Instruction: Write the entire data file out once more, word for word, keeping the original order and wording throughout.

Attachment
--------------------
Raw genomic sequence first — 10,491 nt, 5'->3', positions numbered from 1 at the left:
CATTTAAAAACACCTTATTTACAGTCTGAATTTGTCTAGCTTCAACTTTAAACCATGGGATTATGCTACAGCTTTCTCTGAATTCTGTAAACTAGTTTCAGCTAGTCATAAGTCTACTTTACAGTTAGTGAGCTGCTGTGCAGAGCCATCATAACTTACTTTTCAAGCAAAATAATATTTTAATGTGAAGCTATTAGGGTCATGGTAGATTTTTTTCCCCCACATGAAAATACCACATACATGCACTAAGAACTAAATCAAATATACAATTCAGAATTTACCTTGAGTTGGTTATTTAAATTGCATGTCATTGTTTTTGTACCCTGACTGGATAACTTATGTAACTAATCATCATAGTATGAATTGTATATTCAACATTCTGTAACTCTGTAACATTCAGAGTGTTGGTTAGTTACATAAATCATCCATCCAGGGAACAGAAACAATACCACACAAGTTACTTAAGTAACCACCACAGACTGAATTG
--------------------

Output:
Raw genomic sequence first — 10,491 nt, 5'->3', positions numbered from 1 at the left:
CATTTAAAAACACCTTATTTACAGTCTGAATTTGTCTAGCTTCAACTTTAAACCATGGGATTATGCTACAGCTTTCTCTGAATTCTGTAAACTAGTTTCAGCTAGTCATAAGTCTACTTTACAGTTAGTGAGCTGCTGTGCAGAGCCATCATAACTTACTTTTCAAGCAAAATAATATTTTAATGTGAAGCTATTAGGGTCATGGTAGATTTTTTTCCCCCACATGAAAATACCACATACATGCACTAAGAACTAAATCAAATATACAATTCAGAATTTACCTTGAGTTGGTTATTTAAATTGCATGTCATTGTTTTTGTACCCTGACTGGATAACTTATGTAACTAATCATCATAGTATGAATTGTATATTCAACATTCTGTAACTCTGTAACATTCAGAGTGTTGGTTAGTTACATAAATCATCCATCCAGGGAACAGAAACAATACCACACAAGTTACTTAAGTAACCACCACAGACTGAATTG